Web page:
In the UK today, we still see this tenacity to work for the good of all in action. And it’s needed because we live in times of dizzying social and political turbulence. Events of the past few years have exposed a crisis of leadership in our society, a lack of vision for a common good, and a hope deficit.

This vacuum is a challenge. It’s also an opportunity for evangelical Christians. 

In a survey of more than 900 evangelical Christians, conducted before this year’s general election was called, we found that 53 per cent of respondents were hopeful for the future of the UK outside the European Union – 28 per cent were very hopeful. 

During the election we encouraged Christians to think about the kind of society they wanted for the future, and use the themes of love, freedom, justice and truth as a lens to use when going to the polls. And we want to continue to advocate for them as the new government begins its work.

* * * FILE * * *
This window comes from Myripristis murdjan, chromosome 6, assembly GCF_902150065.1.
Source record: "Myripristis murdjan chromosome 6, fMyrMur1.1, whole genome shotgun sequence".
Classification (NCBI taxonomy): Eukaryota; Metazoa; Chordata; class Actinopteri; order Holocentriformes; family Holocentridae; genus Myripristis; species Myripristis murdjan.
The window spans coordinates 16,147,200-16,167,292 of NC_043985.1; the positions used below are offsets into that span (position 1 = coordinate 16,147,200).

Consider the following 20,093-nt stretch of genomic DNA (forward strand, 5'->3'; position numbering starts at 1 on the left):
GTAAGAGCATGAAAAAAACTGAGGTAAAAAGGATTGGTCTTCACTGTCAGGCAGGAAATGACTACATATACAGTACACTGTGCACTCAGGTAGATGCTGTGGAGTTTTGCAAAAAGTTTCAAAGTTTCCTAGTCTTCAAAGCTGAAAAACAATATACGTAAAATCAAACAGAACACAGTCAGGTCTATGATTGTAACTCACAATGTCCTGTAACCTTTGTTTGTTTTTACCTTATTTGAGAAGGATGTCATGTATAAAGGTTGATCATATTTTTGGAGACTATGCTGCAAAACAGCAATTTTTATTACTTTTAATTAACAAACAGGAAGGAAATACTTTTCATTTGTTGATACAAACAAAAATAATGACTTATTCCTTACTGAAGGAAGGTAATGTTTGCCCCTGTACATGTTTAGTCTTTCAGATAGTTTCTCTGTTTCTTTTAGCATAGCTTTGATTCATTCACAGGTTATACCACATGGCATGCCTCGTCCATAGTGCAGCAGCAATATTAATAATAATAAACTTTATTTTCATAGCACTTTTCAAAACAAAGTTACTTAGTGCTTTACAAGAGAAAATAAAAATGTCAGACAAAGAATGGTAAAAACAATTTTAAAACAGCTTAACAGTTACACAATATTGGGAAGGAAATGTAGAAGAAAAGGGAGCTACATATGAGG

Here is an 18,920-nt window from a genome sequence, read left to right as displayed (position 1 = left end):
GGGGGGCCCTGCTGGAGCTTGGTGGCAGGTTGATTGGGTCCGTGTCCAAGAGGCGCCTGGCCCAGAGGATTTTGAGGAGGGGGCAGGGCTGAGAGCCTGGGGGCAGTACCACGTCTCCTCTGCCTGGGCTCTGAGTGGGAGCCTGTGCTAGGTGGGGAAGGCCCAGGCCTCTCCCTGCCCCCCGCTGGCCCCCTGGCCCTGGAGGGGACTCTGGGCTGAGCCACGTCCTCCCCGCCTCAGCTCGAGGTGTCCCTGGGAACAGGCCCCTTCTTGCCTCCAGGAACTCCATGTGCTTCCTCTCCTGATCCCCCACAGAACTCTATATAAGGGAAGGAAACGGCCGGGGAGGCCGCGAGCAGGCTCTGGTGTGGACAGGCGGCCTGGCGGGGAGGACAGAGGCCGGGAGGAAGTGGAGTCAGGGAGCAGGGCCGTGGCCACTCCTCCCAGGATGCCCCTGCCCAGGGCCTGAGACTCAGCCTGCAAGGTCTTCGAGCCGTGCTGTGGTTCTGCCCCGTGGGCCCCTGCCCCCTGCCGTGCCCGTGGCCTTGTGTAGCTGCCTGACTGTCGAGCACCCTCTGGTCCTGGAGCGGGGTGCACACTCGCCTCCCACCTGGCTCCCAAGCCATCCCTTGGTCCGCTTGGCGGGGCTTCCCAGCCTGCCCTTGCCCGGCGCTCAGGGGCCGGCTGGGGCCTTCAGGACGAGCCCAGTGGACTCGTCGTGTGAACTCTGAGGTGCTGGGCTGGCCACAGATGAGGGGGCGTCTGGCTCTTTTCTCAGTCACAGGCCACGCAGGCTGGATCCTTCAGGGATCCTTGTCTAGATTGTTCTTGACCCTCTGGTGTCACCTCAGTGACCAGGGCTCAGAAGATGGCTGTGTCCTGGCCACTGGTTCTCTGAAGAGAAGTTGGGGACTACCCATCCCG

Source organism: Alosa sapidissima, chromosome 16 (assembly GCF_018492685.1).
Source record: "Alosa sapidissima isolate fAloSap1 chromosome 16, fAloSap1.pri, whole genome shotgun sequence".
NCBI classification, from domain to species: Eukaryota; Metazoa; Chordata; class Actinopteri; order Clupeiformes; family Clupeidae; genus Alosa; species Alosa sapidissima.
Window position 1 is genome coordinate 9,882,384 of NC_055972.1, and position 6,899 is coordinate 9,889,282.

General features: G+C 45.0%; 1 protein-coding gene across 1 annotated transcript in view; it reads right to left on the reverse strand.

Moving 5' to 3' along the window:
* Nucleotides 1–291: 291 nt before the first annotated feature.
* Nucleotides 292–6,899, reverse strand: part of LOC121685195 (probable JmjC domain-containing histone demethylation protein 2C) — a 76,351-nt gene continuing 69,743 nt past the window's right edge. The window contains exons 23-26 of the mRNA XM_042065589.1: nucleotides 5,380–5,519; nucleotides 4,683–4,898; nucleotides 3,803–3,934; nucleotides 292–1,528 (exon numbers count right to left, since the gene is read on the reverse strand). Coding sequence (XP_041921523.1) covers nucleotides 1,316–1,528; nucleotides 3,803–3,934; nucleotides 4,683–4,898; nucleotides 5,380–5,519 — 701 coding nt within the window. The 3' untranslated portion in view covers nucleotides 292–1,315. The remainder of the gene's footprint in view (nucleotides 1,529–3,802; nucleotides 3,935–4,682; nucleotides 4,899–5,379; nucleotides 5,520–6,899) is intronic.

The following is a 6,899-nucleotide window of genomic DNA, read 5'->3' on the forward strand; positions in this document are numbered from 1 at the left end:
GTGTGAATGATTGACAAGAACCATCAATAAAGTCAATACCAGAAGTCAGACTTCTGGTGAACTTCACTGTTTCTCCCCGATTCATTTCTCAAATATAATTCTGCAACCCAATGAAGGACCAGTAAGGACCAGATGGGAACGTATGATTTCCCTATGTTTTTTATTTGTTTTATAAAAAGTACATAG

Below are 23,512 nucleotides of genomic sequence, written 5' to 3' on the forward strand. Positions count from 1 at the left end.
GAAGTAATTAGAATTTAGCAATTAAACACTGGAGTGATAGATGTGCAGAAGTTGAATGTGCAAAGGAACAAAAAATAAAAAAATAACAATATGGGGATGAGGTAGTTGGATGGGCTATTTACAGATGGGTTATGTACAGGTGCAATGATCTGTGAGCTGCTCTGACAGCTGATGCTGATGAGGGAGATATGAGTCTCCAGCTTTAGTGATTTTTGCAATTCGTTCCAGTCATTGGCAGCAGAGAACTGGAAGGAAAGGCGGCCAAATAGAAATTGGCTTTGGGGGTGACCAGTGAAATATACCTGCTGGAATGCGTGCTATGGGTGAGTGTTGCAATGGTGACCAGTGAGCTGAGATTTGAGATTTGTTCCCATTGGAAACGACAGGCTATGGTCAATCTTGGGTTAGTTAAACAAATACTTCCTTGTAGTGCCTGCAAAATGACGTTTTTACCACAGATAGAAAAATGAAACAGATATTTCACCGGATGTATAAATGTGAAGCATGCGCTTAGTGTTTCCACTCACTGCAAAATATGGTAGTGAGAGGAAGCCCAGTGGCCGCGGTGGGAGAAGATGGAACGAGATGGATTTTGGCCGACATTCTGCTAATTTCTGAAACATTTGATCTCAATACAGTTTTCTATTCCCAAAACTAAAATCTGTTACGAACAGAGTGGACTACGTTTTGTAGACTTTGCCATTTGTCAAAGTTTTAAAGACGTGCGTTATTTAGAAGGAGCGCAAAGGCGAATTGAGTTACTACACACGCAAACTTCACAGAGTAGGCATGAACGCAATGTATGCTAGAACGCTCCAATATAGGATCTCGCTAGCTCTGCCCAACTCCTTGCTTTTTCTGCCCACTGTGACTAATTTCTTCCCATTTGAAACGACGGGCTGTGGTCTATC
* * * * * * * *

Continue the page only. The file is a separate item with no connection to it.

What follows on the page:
There is a need for vision in society and if our engagement in society is to be effective and lasting we will need to go beyond providing a critique of the problems. That’s why we’re working on What kind of society? which will be coming out later this year, with the goal of equipping the church to cast a vision and be a voice for the good of all.

The leadership vacuum is a challenge. It’s also an opportunity for evangelical Christians.

We are building this vision around the same four themes used during the election that are deeply rooted in the Bible and have been lived out by Christians down the centuries: love, freedom, justice and truth.